The classes I teach are related to my own research, including a course on the courtesan, the harem, and world slavery. In all my classes, we read widely, listen to music, discuss taxonomies of gender and sexualities, and confront racism, religious assumptions and social class. I ask the students to craft their own definitions for tolerance, acceptance, diversity, and gender; challenge them to see “discovery” and “progress” through different lenses. We use the board to map stereotypes that underscore our cultural fears and study the continued justifications for dehumanization, slavery, and racism.
Last year, I taught the first class at Case Western Reserve University focused on Anisfield-Wolf Book Award winning books and authors. It grew out of discussions and collaboration with Karen R. Long, manager of the Anisfield-Wolf Book Awards and Arthur Evenchik, who coordinates the Emerging Scholars program at CWRU. In this class, the students initiated the conversation about their identities and how society responds to difference. I had to fight my instinct to offer platitudes or attempt to shelter them.
The next time we met, I thanked them for their honesty and gave them some of my own. I affirmed that we live in a culture of institutionalized racism, sexism, classism and homophobia, and these systems color everything we do, think and see. We must confront the edifice of what Ta-Nehisi Coates recently (and rightfully) called the foundation of white supremacy in the United States, and, arguably, the world. We need to stop justifying our past, and instead bear witness and listen. If we could do so with compassion, respect and acceptance, even when we ourselves feel threatened or ashamed, then we will start to inhabit change. Using Anisfield-Wolf books as their workshop, that is precisely what the students created over the course of the semester. They instituted their own community of change.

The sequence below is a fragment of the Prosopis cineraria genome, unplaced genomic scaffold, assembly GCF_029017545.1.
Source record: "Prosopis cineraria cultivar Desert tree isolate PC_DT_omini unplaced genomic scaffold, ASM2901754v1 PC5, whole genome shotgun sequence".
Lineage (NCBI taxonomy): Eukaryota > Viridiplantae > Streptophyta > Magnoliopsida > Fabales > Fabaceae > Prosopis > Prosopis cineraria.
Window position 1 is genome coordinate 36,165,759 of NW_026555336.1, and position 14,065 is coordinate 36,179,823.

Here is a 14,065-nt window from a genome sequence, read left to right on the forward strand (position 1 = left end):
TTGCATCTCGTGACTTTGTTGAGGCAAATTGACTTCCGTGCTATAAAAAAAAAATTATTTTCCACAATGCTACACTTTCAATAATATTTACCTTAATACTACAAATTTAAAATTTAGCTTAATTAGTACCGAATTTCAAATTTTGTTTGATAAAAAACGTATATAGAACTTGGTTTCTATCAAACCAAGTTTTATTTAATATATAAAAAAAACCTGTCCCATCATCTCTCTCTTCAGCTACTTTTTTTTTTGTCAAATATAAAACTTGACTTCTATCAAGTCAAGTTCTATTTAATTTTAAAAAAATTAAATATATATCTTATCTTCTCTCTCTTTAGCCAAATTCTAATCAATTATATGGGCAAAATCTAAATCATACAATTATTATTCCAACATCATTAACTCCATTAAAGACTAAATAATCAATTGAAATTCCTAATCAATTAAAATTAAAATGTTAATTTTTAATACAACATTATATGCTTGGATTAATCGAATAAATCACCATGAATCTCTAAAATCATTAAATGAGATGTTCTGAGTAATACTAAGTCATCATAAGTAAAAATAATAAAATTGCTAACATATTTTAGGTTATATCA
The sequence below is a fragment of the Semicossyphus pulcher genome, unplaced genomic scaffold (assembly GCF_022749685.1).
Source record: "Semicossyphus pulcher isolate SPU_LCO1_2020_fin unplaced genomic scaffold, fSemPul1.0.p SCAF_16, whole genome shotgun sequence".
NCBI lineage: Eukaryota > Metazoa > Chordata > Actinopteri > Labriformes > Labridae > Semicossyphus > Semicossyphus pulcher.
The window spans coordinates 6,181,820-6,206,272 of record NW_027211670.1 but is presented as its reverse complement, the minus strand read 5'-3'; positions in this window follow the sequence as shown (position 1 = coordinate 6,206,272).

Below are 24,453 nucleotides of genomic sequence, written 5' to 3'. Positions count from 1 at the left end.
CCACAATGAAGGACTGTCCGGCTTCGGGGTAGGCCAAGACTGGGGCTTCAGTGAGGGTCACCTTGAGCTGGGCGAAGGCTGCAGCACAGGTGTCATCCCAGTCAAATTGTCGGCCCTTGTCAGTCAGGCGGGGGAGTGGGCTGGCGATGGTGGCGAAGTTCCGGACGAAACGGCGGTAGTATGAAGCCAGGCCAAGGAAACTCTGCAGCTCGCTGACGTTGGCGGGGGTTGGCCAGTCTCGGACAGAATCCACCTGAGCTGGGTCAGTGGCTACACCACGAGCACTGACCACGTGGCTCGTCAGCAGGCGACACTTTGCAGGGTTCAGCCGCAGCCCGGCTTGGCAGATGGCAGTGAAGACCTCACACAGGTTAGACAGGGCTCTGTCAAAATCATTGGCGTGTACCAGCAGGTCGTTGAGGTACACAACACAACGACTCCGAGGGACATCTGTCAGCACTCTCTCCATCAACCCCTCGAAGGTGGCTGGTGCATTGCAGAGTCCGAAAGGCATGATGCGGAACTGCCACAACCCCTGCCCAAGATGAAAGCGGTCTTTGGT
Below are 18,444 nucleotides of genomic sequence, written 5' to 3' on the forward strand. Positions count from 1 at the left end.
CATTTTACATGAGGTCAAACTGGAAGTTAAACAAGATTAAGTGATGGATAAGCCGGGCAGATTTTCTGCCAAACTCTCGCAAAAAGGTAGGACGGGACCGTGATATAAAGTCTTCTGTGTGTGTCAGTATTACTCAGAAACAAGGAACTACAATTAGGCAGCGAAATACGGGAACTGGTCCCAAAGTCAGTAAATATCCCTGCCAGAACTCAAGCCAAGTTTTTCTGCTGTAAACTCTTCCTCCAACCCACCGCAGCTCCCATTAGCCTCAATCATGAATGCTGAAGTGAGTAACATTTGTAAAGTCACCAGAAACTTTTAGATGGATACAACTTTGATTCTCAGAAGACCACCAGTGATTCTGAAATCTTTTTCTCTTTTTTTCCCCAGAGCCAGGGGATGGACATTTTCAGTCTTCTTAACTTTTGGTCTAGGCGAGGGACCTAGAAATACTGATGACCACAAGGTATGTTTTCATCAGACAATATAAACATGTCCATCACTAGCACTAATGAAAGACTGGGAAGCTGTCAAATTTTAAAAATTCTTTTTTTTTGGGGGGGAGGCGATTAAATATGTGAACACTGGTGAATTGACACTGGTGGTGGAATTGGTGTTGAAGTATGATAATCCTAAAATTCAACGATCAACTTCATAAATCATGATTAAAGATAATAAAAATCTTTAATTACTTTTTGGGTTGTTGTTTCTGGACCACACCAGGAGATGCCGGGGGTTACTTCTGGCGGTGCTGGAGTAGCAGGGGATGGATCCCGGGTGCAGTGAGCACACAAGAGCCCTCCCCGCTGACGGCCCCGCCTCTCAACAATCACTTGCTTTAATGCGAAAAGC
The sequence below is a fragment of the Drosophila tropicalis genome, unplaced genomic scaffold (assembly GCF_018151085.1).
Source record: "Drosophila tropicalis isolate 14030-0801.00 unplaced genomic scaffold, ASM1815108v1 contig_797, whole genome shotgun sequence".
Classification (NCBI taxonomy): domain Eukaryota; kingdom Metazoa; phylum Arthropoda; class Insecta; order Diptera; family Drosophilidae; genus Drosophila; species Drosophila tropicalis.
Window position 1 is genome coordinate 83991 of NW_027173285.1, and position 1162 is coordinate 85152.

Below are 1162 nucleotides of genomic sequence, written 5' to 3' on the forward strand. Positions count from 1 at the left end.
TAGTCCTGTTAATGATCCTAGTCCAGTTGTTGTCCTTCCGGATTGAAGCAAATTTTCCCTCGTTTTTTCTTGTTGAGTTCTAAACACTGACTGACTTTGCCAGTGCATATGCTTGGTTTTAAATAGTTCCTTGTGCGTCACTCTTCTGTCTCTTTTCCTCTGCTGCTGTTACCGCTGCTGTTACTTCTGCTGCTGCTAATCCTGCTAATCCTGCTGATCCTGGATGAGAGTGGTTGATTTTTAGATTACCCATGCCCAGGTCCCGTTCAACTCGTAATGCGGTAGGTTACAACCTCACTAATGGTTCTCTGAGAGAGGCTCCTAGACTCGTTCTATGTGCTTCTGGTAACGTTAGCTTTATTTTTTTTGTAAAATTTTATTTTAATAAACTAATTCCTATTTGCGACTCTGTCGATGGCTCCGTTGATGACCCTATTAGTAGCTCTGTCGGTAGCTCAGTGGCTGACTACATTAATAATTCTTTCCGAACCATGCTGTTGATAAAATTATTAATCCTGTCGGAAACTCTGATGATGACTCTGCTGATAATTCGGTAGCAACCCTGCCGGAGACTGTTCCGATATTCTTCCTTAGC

When I am asked how I teach in this arena and why, I experience an acute sense of panic. There is no clear answer. Why do I teach things that keep me up at night? Because I am part of the system. I am culpable. And I’m absolutely furious that my young, brilliant students are regularly degraded by racism, sexism, religious intolerance and homophobia. What is different in my approach? Are my materials different? Do I use clever assignments or cutting edge technology? What I do is I stop talking. Every morning, before each class, group and meeting, every night, I tell myself: “Stop. Listen. It’s not you, it’s about them.” I try to hear the ideas and experiences of my students and meet them where they are in their lives.
Listening to my students, I find a generation that thinks creatively about politics, gender, race, sexualities. They consume music and media differently than I do and express themselves in new ways. Their desire for inclusion and capacity for acceptance astonishes me; they inspire me to think more fluidly about myself. They have changed me profoundly as a teacher and as a human being.
Edith Anisfield Wolf created the book awards to recognize literature dedicated to fostering conversations about tolerance and cultural acceptance. Through these books and my students, I am constantly working to hear what I think was her real message: Listen.